ATHENS (Aug. 24, 2004) -- Could it be that the best point guard in the world doesn't even play in the NBA?

That's the belief among many here in Athens who have been watching Lithuania's Sarunas Jasikevicius over the last week and a half. From his creative flair as a playmaker to his unlimited shooting range, the 6-3 point guard has emerged as one of the top players in the Olympic tournament.

Jasikevicius is averaging 16.0 points, 5.8 assists and 1.40 steals for Lithuania in five Olympic games.
(Jamie Squire
NBAE/Getty Images)
So why hasn't Jasikevicius been given a shot at playing professionally in the United States? The 28-year-old, who played stateside in high school (Solanco H.S., Quarryville, Pa.) and college (University of Maryland, 1995-98) doesn't have the answer.

"I can't just walk into a team's locker room and say, 'Hey, I came to play for your team,' Jasikevicius said after being asked why he hasn't played in the NBA. "I had no propositions at all from the NBA so far, and since those guys know what they're doing, I guess I'm not supposed to be able to play in the NBA."

Sarcasm aside, his play in this Olympics says that he is capable of playing with anyone in the world. In fact, no team in the tournament felt the sting of Jasikevicius' hoops prowess more than the United States. In their game against Lithuania, the U.S. played easily its best game of the tournament. Tim Duncan and company were shooting the ball well, and their perimeter defense was aggressive and tight. It was a game that, on any other night, would've gone down as a win for the USA.

Were it not for the play of Jasikevicius.

Whether fueled by the chance to show his stuff against some of the NBA's best, or driven by the desire to make up for coming within one 3-pointer of a victory over the U.S. in the semifinals of the 2000 Sydney Games, Jasikevicius single-handedly carried his team to the upset victory.

He was an assassin from the perimeter, hitting 7-of-12 3-pointers en route to a 28-point game. But just as impressive as his long-range marksmanship were his qualities as a leader. Late in the game, after hitting a pivotal 3-pointer while getting fouled by Lamar Odom, he confidently stared down Odom as he walked to the free-throw line to complete the four-point play. Then, after the final whistle blew and his team had won, he quickly got his teammates to stop celebrating, imploring them to compose themselves as champions instead, as he knew that this was just group play and there was still the medal round to come. No need to rub it in the United States' faces, after all, when there's a good chance that they'd meet up with them again later.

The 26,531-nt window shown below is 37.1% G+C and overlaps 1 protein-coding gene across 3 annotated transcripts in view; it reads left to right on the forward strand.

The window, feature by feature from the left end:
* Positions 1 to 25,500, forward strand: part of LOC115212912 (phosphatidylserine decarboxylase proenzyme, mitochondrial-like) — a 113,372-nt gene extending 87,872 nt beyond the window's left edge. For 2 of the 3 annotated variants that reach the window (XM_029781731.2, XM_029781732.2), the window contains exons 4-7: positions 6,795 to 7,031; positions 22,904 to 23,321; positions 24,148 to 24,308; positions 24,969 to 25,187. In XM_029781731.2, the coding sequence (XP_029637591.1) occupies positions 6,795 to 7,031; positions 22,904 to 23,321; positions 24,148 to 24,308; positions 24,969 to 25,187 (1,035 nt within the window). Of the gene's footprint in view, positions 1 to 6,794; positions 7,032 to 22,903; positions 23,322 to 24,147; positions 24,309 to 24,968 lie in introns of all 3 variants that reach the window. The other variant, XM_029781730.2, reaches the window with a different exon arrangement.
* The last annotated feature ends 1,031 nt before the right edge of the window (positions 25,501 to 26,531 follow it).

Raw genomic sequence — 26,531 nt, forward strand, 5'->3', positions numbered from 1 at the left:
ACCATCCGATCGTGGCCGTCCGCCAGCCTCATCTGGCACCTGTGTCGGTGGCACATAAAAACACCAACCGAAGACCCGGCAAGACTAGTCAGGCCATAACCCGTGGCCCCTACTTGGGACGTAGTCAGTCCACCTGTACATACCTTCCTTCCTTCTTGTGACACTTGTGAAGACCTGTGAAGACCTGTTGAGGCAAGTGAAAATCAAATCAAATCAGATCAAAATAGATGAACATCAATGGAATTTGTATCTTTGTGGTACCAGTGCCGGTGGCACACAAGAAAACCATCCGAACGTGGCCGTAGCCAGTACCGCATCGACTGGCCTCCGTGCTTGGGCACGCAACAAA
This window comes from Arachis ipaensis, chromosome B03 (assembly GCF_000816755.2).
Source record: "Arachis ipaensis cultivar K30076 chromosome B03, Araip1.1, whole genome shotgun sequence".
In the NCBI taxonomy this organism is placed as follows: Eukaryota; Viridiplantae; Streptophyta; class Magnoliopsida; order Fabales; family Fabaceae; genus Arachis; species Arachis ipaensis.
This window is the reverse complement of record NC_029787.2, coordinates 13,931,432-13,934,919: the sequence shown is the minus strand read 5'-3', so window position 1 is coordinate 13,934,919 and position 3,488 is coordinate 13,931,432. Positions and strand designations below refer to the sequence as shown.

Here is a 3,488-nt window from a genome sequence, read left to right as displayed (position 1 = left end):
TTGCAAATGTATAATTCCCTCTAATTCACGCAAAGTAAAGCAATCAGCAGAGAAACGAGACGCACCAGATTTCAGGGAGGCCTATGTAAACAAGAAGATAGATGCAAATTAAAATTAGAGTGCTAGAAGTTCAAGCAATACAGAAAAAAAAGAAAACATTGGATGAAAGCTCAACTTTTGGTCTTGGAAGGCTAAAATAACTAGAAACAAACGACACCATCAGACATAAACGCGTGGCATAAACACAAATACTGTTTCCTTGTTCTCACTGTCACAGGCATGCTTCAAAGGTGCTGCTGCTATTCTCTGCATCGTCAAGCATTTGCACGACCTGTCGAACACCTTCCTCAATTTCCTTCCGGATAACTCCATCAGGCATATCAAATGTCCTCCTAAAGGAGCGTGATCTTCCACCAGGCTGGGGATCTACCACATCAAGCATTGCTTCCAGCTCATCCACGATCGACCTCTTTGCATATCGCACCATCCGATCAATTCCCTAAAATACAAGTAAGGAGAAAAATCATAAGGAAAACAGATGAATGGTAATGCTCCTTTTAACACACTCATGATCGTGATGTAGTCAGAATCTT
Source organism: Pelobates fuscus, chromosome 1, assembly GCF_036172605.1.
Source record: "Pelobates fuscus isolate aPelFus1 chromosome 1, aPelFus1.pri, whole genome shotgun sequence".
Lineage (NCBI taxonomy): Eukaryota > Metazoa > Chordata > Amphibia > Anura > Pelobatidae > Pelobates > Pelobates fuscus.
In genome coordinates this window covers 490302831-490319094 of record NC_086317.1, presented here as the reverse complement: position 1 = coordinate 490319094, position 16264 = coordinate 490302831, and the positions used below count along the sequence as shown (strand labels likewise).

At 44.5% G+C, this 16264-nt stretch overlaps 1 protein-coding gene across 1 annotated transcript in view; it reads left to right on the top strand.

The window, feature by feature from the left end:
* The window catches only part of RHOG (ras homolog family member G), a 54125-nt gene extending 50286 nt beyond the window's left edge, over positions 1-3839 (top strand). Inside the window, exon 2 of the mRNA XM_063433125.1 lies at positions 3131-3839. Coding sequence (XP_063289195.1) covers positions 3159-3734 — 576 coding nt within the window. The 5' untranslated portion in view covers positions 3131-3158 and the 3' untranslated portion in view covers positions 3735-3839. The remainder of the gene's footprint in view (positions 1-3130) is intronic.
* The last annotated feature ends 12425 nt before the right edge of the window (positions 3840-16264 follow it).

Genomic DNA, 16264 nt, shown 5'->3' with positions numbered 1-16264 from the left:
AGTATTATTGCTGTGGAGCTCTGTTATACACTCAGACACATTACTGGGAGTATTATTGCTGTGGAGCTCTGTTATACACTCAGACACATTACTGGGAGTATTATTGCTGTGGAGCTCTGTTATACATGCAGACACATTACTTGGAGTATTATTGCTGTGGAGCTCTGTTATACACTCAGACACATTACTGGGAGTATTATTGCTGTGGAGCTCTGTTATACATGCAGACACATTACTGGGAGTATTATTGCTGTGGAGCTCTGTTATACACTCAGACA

The fiery guard has also hit 15-of-35 3-pointers in this Olympics.
(Jamie Squire
NBAE/Getty Images)
After the game, a drained Larry Brown was asked if, in fact, Jasikeivicius was the best point guard in the world. And while Coach Brown's response might have driven Lithuanian journalists to fits, it is telling as to why Jasikevicius might not have been given a shot in the U.S. so far.

"No, he's not [the best point guard in the world]," said Brown. "He's a great player, I'm not saying anything to take that away. But there are a lot of great players. I think he's a great international player. There's a lot of things he can do internationally that he'd never get done in our league; with the way they set screens, and the fact that you can hide a guy in the zone. But in international ball, he's as good as they get."

In short, while Jasikevicius' preternatural combination of skill and guts can't be questioned, his defense and ability to thrive in the one-on-one game has been.

"So much of [the NBA] game is isolation -- one-on-one and two-on-two," continued Brown. "So unless you have great quickness and athletic ability, it's a struggle for you."

To his credit, Jasikevicius will be the first to admit that he and his Lithuanian teammates have to rely on long hours in the gym to triumph over more athletic foes.